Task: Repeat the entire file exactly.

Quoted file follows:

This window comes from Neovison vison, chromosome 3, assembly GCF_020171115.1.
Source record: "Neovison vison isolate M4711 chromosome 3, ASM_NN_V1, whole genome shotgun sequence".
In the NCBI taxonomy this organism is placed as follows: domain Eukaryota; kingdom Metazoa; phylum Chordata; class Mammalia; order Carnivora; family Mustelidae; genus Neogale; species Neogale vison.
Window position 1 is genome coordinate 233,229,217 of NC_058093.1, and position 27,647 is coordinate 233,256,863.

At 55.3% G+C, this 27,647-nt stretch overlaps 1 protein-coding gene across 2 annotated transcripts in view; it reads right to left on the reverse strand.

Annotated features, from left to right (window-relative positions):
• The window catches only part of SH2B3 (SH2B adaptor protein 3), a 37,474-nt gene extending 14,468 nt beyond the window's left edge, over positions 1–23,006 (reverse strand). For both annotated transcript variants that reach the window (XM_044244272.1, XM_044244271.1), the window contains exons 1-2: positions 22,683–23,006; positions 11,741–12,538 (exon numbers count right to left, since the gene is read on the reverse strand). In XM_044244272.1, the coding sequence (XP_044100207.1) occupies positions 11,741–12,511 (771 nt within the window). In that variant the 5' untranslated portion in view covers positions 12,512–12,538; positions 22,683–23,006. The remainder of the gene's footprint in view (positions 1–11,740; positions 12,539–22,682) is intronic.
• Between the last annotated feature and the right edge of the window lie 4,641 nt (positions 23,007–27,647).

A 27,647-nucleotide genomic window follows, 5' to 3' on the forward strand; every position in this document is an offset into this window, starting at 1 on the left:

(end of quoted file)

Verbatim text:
This window comes from Neovison vison, chromosome 3, assembly GCF_020171115.1.
Source record: "Neovison vison isolate M4711 chromosome 3, ASM_NN_V1, whole genome shotgun sequence".
In the NCBI taxonomy this organism is placed as follows: domain Eukaryota; kingdom Metazoa; phylum Chordata; class Mammalia; order Carnivora; family Mustelidae; genus Neogale; species Neogale vison.
Window position 1 is genome coordinate 233,229,217 of NC_058093.1, and position 27,647 is coordinate 233,256,863.

At 55.3% G+C, this 27,647-nt stretch overlaps 1 protein-coding gene across 2 annotated transcripts in view; it reads right to left on the reverse strand.

Annotated features, from left to right (window-relative positions):
• The window catches only part of SH2B3 (SH2B adaptor protein 3), a 37,474-nt gene extending 14,468 nt beyond the window's left edge, over positions 1–23,006 (reverse strand). For both annotated transcript variants that reach the window (XM_044244272.1, XM_044244271.1), the window contains exons 1-2: positions 22,683–23,006; positions 11,741–12,538 (exon numbers count right to left, since the gene is read on the reverse strand). In XM_044244272.1, the coding sequence (XP_044100207.1) occupies positions 11,741–12,511 (771 nt within the window). In that variant the 5' untranslated portion in view covers positions 12,512–12,538; positions 22,683–23,006. The remainder of the gene's footprint in view (positions 1–11,740; positions 12,539–22,682) is intronic.
• Between the last annotated feature and the right edge of the window lie 4,641 nt (positions 23,007–27,647).

A 27,647-nucleotide genomic window follows, 5' to 3' on the forward strand; every position in this document is an offset into this window, starting at 1 on the left: